To get the most benefit from a PDA, it needs to be linked to the information in your practice management system. What, you have no practice management system? Then you should investigate the benefits of having all of the important information in your firm’s files in your computer system so that you only have to enter information once, and then re-use it for many different purposes, e.g., billing system information, retainer letter, calendar and to do entries, routine letters and pleadings, etc.

Evaluate the leading practice management systems, and decide which one best suits your firm’s needs. Make sure it synchronizes the information you need to share. Not all firms have the same needs. For example, not all programs synchronize the information in multiple offices. Standardize on one system, so that everyone is on the same page and all of your information can be shared among all of those in the firm with the appropriate security level.

Speaking of security, keep in mind that it is very easy to lose a PDA, and that all of the information in it may fall into the wrong hands. Determine what type of information you want to store on the PDA (perhaps name and address, but not sensitive information), and what kind of security to set up on the PDA, e.g., user ID and password.

PDAs are time-saving devices. The less time spent doing administrative tasks, e.g., manually entering information into the PDA that has already been entered into the firm’s billing system, the more time the attorney has to perform billable work. Provide all attorneys with a PDA that meets their needs. The firm does not have to standardize on a particular device, as long as each device chosen synchronizes with the firm’s practice management system. Some lawyers will make extensive use of all of the available functions, and can benefit from the high-end integrated Palm phone devices. For others, a multi-function device might be too confusing, and therefore might not be used at all.

Show your users how these devices will save them time and effort. Without giving lawyers a very good reason to learn something new, you will likely not obtain widespread use of any technology. In addition to practice management system functions, PDAs can be used to enter time into a billing system, store Word® or WordPerfect® documents to review at a later date when a computer is not available, and even retrieve the latest movie listings and weather in your area (www.avantgo.com). For lawyers who cannot or will not learn how to enter information into a Palm using the Graffiti® shorthand, palm-sized fold-up keyboards are available.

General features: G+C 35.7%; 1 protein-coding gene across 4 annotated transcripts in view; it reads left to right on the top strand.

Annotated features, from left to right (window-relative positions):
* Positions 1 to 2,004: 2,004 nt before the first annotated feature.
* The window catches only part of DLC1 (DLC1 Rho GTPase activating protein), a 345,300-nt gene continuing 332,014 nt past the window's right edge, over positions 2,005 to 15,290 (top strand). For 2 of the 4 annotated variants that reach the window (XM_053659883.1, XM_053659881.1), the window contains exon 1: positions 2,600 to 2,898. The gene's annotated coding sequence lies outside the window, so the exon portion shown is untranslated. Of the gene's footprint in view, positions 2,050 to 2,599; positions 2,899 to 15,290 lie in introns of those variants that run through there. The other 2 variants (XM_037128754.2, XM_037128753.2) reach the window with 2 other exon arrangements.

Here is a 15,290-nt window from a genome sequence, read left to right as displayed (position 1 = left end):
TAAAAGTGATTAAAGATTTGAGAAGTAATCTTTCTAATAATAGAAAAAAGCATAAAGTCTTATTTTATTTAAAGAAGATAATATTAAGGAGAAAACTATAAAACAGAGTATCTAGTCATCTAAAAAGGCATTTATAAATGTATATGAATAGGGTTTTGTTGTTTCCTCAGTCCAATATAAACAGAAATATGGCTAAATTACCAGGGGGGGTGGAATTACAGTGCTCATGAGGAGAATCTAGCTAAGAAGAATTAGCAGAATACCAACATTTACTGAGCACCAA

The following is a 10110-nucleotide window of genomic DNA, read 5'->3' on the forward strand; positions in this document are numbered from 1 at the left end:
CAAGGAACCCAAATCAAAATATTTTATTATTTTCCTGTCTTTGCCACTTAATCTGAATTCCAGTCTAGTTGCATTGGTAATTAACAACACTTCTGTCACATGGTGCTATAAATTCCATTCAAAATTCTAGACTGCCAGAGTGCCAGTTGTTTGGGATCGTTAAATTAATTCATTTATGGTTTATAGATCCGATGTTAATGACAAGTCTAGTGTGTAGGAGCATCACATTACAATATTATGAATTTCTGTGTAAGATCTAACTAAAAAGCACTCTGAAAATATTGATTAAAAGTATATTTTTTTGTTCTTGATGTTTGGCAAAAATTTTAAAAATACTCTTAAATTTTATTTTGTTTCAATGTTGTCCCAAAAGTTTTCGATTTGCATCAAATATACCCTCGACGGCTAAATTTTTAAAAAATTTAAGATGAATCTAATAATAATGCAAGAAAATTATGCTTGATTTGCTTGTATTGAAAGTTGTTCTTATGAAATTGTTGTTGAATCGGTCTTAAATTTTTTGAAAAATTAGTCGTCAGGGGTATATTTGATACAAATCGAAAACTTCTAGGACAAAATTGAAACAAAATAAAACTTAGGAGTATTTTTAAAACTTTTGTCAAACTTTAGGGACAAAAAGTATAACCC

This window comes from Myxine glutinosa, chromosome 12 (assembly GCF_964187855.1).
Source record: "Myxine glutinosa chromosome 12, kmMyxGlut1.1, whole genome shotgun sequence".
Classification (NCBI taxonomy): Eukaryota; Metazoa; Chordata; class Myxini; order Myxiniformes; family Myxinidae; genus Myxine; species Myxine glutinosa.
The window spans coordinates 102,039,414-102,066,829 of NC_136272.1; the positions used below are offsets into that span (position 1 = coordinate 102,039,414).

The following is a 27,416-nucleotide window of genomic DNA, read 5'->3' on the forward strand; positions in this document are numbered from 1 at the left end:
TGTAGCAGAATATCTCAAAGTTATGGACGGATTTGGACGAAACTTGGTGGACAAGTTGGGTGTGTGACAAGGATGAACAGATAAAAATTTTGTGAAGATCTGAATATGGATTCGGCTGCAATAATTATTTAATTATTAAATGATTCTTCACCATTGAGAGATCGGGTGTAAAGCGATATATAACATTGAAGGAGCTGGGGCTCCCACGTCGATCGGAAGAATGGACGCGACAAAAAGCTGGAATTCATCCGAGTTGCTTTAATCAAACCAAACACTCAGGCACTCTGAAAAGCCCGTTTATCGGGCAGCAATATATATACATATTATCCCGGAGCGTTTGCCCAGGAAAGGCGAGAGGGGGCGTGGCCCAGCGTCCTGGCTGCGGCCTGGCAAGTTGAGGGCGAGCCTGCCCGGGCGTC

Provide training on whichever devices are provided to the attorneys so they make full use of the features that will make them more efficient and productive. Make your help desk available to answer questions and solve problems, or provide the vendor’s technical support contact information if you do not have a help desk.

PDAs are quickly becoming an integral part of a law firm’s ability to enable its attorneys to access information immediately, anytime, anywhere; to be more responsive to their clients’ needs; and to practice more efficiently, productively, and profitably. Proper planning and implementation is crucial to making this technology work for you, as it is with any new technology.

Robert S. McNeill practiced law for 15 years, is a former chair of the Maryland State Bar Association Law Practice Management Section, and for the past five years has been helping law firms leverage technology to provide higher quality legal services to their clients more economically. You can reach him at The McNeill Group, Ltd., 301-502-7209, Bob@McNeillGroup.org.